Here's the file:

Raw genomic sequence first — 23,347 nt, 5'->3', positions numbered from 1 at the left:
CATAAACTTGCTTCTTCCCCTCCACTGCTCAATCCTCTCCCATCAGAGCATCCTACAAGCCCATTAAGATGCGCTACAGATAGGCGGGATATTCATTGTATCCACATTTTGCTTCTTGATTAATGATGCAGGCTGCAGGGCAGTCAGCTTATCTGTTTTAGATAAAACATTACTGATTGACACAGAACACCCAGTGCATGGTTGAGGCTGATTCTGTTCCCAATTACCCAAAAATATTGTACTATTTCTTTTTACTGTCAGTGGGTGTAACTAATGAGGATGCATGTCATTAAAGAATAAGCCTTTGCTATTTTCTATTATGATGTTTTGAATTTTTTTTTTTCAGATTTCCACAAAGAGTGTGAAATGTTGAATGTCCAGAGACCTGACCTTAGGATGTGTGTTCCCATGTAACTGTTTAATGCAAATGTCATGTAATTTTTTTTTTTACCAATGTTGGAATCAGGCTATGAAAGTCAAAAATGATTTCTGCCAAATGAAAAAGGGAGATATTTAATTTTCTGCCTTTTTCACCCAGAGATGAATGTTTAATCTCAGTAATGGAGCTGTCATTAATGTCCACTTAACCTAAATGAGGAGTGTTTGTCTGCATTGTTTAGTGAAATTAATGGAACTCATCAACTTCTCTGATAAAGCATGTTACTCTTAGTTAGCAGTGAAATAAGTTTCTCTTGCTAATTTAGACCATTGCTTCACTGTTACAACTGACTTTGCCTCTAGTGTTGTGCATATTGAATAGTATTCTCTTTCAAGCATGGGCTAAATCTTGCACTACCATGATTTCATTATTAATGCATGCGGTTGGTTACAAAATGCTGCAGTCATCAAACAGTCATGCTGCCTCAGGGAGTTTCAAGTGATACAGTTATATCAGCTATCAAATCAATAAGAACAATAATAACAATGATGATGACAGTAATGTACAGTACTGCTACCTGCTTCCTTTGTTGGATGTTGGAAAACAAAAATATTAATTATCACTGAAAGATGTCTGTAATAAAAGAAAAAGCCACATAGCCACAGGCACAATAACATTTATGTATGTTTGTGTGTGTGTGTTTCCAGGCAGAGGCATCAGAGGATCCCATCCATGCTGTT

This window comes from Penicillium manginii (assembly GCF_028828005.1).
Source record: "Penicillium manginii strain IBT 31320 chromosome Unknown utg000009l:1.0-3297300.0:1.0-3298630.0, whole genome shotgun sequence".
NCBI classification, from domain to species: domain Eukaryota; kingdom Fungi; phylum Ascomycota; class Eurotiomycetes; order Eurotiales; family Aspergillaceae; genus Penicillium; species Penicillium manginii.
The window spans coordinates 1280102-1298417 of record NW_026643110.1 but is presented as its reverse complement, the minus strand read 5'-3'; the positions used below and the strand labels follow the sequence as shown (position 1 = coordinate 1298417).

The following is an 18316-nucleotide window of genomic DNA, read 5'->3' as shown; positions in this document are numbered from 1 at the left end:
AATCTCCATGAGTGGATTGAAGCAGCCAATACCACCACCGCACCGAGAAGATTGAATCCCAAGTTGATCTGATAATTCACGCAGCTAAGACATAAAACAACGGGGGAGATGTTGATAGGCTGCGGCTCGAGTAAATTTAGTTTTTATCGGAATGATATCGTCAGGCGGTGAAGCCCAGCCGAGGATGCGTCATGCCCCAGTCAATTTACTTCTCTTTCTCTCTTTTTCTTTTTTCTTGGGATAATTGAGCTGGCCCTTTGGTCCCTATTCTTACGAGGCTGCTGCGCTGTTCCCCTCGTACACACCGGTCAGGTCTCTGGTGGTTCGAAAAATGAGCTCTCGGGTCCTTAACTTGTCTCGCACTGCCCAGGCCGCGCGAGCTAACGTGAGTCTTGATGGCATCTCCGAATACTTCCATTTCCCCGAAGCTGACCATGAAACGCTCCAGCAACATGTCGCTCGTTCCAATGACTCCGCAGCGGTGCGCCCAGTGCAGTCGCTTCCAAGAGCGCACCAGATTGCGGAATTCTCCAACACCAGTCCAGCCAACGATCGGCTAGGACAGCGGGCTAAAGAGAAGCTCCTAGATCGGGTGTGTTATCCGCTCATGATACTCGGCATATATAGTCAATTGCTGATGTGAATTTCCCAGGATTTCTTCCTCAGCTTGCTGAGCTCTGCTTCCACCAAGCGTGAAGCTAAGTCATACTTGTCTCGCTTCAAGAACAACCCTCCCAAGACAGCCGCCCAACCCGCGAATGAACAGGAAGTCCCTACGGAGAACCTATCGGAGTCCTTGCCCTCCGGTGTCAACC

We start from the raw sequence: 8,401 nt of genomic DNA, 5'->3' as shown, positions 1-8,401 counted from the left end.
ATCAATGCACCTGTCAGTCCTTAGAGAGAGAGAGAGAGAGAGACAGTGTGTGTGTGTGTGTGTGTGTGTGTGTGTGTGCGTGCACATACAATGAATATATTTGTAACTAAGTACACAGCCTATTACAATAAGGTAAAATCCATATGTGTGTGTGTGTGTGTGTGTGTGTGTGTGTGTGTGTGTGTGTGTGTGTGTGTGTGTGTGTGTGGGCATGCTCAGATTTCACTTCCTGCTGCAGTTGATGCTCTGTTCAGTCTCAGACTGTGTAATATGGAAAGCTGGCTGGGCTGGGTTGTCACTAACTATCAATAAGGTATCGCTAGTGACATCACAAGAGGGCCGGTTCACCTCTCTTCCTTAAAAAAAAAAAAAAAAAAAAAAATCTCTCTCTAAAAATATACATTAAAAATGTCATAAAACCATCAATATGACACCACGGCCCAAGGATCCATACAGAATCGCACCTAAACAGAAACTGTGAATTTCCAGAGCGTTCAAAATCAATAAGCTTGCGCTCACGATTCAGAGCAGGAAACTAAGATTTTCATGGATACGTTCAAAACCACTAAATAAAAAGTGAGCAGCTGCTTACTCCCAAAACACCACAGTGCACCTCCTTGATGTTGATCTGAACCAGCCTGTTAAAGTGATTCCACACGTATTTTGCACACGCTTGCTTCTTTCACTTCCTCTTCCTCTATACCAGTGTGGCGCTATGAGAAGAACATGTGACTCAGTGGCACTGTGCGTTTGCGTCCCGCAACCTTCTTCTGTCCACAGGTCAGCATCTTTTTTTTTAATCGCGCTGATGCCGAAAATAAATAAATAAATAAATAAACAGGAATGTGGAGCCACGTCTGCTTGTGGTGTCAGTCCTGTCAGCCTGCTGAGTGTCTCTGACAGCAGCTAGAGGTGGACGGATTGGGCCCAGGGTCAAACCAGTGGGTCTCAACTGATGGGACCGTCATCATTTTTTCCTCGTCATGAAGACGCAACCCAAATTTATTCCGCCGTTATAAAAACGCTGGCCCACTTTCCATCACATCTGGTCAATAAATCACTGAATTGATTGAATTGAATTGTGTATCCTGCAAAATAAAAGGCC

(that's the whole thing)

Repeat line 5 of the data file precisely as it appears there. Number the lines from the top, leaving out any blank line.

NCBI classification, from domain to species: domain Eukaryota; kingdom Fungi; phylum Ascomycota; class Eurotiomycetes; order Eurotiales; family Aspergillaceae; genus Penicillium; species Penicillium manginii.